My advice to you is to know your work and what sort of collector might be interested in it. Once you know your target buyer then enter shows and exhibitions that include this market base. ( ie: Wildlife artists enters specific and reputable wildlife shows where collectors attend / Pastel artists join pastel societies and enter their shows, etc. etc.) You really need to build a market base first then add social media in as additions to that base. Entering shows will allow you to see what work is successful and what sells and what does not as well as price points for your work. You can learn so much from this and add it to your work. Local Art fairs and other juried exhibitions will also inspire you and allow you to see what in your work is successful and what needs improvement by reaction and sales. I believe we all go down this path somewhat in the hopes of building a good following, honing our skills, and eventually having good, stable gallery representation.

  3. I am horrible at networking, mostly because I am incredibly shy. I am, however, always interested in learning techniques to improve. In the recent podcast on marketing with Barney Davey, I remember him telling a story about a woman artist who was at another artist’s opening someplace in New York City. She was, according to Barney, working the room. I’ve been curious ever since, if networking with art professionals (gallery owners, publishers, etc.) at another artist’s event wouldn’t be considered rude? Is there a way to do it that is NOT considered rude? Also, are there any tips/techniques to make it easier to approach people–especially strangers–to try & market your work? And how do you sell without obvious selling?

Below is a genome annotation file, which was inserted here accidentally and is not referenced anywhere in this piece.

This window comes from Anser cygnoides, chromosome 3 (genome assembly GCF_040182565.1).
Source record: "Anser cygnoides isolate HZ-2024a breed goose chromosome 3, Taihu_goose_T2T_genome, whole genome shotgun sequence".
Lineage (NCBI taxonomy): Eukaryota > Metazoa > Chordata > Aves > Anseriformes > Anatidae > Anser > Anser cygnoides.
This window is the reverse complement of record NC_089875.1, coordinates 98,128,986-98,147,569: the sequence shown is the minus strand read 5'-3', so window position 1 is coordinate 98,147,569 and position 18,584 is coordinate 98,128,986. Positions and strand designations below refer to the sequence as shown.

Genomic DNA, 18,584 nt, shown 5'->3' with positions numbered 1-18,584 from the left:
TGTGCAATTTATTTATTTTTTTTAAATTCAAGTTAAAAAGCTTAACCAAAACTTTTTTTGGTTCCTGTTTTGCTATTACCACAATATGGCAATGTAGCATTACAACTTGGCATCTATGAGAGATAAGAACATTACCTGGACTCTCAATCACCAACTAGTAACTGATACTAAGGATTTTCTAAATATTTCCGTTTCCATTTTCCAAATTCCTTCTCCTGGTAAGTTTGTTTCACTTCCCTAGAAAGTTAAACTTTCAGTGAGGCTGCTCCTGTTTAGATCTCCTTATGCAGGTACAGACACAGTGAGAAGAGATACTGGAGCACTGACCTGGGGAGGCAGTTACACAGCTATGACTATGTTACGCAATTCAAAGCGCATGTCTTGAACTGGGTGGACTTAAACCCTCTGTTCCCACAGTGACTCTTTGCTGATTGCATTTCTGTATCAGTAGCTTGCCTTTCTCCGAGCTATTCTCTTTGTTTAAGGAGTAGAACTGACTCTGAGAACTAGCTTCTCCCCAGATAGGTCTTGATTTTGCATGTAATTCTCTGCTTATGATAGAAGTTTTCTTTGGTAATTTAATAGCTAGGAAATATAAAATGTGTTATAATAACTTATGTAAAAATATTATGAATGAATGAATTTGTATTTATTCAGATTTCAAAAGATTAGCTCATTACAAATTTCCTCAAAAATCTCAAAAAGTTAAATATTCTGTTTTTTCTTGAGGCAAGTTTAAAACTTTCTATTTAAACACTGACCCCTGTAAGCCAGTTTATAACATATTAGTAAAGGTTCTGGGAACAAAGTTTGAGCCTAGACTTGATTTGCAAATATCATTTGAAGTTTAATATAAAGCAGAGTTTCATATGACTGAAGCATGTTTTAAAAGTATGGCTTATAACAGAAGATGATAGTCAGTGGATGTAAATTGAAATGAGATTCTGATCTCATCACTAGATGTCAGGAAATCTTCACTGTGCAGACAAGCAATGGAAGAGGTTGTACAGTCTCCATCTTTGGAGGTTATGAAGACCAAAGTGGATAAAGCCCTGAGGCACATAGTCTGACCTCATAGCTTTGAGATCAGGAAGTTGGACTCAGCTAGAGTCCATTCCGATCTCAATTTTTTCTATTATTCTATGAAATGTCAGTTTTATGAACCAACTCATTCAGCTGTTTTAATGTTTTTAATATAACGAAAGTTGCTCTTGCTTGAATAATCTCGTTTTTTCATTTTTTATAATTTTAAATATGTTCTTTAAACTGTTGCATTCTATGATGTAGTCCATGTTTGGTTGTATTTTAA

4. I’ve been an artist for only 3-1/2 years. Am I still too new and “unestablished” to have credibility to approach galleries for representation? I’ve been juried into exhibits locally and nationally and have won an award and recognitions. When I was in our local arts festival for the first time last year as an Invited Artist, I made $4000 in sales and was surprised by the enthusiasm patrons had for my work. I apply regularly to competitions and exhibits at local nonprofit galleries but definitely for-profit gallery owners do not know me. Should I wait till I am more established to contact galleries and when should I consider myself established?

  5. First, I just returned from Santa Fe, I had sent 3 email intro leters, refering to website and saying I would mail portfolio.
    All three said they are not taking new artists…I am established with 3 regional galleries..Sowhats the sequence in contacting galleries??? So do I followe up in 3 months? send followup? What is next step. Maybe I should have sent portfolio in the beginning. They cost $30….Second, Andrea La Vigne made a good point. 9/9…Explain working the room. I live in Nashville and we have gallery crawls, do I need to be present at openings, introducing my self??Thanks

  6. Once you are in galleries what are the protocols? How much contact should the gallery owner be having with you and you with them? I always worry about being a nuisance if I follow up on something.

    For example if you have inquired about doing an exhibition with a gallery you are in, with dates that would work for you and submitted a proposal , how long should it take to get some kind of confirmation? Is it appropriate to follow up if they say they got it and will get back to you in a couple days, and they don’t get back to you? I realize they are busy in the fall setting up their schedule for the coming year, but the artist also needs time to get the work done for the show. I don’t want to be the “fly in the ointment”, but I also have to plan ahead for the coming year. Is this a way of saying they don’t want to do your exhibition, without actually saying it?

    How much interaction do galleries want from the artist beyond sending photos of your new work as it is completed?

  7. Looking forward to learning how much should you interact with the gallery representative.
    Which lines should you not cross – or be concerned about.